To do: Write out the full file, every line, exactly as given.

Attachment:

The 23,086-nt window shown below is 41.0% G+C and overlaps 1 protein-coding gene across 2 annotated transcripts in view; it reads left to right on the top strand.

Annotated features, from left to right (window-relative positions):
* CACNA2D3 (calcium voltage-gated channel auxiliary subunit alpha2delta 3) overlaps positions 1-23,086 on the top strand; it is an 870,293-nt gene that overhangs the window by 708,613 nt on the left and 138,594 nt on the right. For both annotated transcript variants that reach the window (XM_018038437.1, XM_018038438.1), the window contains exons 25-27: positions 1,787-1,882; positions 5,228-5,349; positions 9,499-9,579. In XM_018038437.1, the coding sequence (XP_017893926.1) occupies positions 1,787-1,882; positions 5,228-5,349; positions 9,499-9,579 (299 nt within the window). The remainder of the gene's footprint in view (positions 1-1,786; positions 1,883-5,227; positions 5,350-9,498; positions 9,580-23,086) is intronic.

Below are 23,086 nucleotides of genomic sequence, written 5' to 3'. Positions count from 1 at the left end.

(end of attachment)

The 23,086-nt window shown below is 41.0% G+C and overlaps 1 protein-coding gene across 2 annotated transcripts in view; it reads left to right on the top strand.

Annotated features, from left to right (window-relative positions):
* CACNA2D3 (calcium voltage-gated channel auxiliary subunit alpha2delta 3) overlaps positions 1-23,086 on the top strand; it is an 870,293-nt gene that overhangs the window by 708,613 nt on the left and 138,594 nt on the right. For both annotated transcript variants that reach the window (XM_018038437.1, XM_018038438.1), the window contains exons 25-27: positions 1,787-1,882; positions 5,228-5,349; positions 9,499-9,579. In XM_018038437.1, the coding sequence (XP_017893926.1) occupies positions 1,787-1,882; positions 5,228-5,349; positions 9,499-9,579 (299 nt within the window). The remainder of the gene's footprint in view (positions 1-1,786; positions 1,883-5,227; positions 5,350-9,498; positions 9,580-23,086) is intronic.

Below are 23,086 nucleotides of genomic sequence, written 5' to 3'. Positions count from 1 at the left end.